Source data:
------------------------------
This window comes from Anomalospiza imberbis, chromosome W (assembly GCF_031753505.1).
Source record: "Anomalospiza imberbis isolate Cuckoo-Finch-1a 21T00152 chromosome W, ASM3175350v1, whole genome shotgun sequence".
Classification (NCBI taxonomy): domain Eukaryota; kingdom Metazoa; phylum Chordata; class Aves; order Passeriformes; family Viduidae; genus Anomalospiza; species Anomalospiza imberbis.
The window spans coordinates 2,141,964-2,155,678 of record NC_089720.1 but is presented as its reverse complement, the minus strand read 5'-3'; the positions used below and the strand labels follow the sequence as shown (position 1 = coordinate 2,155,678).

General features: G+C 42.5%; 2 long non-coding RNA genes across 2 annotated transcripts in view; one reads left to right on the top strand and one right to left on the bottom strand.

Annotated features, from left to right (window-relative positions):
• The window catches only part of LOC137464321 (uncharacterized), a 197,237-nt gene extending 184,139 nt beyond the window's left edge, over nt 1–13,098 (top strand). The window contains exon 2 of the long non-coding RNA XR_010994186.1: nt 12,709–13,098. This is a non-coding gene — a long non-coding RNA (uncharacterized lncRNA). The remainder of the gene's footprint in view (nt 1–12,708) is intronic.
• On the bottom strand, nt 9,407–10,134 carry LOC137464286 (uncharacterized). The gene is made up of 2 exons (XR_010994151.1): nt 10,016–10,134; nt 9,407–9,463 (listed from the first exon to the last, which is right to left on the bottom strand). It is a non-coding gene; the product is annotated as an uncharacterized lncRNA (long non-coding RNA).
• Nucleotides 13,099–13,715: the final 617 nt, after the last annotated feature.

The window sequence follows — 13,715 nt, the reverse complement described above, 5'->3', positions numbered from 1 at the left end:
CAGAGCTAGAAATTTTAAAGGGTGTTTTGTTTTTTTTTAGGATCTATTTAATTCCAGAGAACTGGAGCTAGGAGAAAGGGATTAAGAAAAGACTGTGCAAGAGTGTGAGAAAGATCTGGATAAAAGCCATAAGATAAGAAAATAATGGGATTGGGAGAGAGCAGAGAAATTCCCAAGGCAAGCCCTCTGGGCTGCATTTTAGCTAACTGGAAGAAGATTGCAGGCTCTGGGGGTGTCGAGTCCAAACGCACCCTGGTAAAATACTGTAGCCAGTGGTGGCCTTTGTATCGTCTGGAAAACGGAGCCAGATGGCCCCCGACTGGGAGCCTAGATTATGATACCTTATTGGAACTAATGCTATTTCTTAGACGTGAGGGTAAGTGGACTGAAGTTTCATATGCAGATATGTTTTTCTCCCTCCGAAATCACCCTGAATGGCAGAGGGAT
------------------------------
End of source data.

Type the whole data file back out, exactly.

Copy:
This window comes from Anomalospiza imberbis, chromosome W (assembly GCF_031753505.1).
Source record: "Anomalospiza imberbis isolate Cuckoo-Finch-1a 21T00152 chromosome W, ASM3175350v1, whole genome shotgun sequence".
Classification (NCBI taxonomy): domain Eukaryota; kingdom Metazoa; phylum Chordata; class Aves; order Passeriformes; family Viduidae; genus Anomalospiza; species Anomalospiza imberbis.
The window spans coordinates 2,141,964-2,155,678 of record NC_089720.1 but is presented as its reverse complement, the minus strand read 5'-3'; the positions used below and the strand labels follow the sequence as shown (position 1 = coordinate 2,155,678).

General features: G+C 42.5%; 2 long non-coding RNA genes across 2 annotated transcripts in view; one reads left to right on the top strand and one right to left on the bottom strand.

Annotated features, from left to right (window-relative positions):
• The window catches only part of LOC137464321 (uncharacterized), a 197,237-nt gene extending 184,139 nt beyond the window's left edge, over nt 1–13,098 (top strand). The window contains exon 2 of the long non-coding RNA XR_010994186.1: nt 12,709–13,098. This is a non-coding gene — a long non-coding RNA (uncharacterized lncRNA). The remainder of the gene's footprint in view (nt 1–12,708) is intronic.
• On the bottom strand, nt 9,407–10,134 carry LOC137464286 (uncharacterized). The gene is made up of 2 exons (XR_010994151.1): nt 10,016–10,134; nt 9,407–9,463 (listed from the first exon to the last, which is right to left on the bottom strand). It is a non-coding gene; the product is annotated as an uncharacterized lncRNA (long non-coding RNA).
• Nucleotides 13,099–13,715: the final 617 nt, after the last annotated feature.

The window sequence follows — 13,715 nt, the reverse complement described above, 5'->3', positions numbered from 1 at the left end:
CAGAGCTAGAAATTTTAAAGGGTGTTTTGTTTTTTTTTAGGATCTATTTAATTCCAGAGAACTGGAGCTAGGAGAAAGGGATTAAGAAAAGACTGTGCAAGAGTGTGAGAAAGATCTGGATAAAAGCCATAAGATAAGAAAATAATGGGATTGGGAGAGAGCAGAGAAATTCCCAAGGCAAGCCCTCTGGGCTGCATTTTAGCTAACTGGAAGAAGATTGCAGGCTCTGGGGGTGTCGAGTCCAAACGCACCCTGGTAAAATACTGTAGCCAGTGGTGGCCTTTGTATCGTCTGGAAAACGGAGCCAGATGGCCCCCGACTGGGAGCCTAGATTATGATACCTTATTGGAACTAATGCTATTTCTTAGACGTGAGGGTAAGTGGACTGAAGTTTCATATGCAGATATGTTTTTCTCCCTCCGAAATCACCCTGAATGGCAGAGGGAT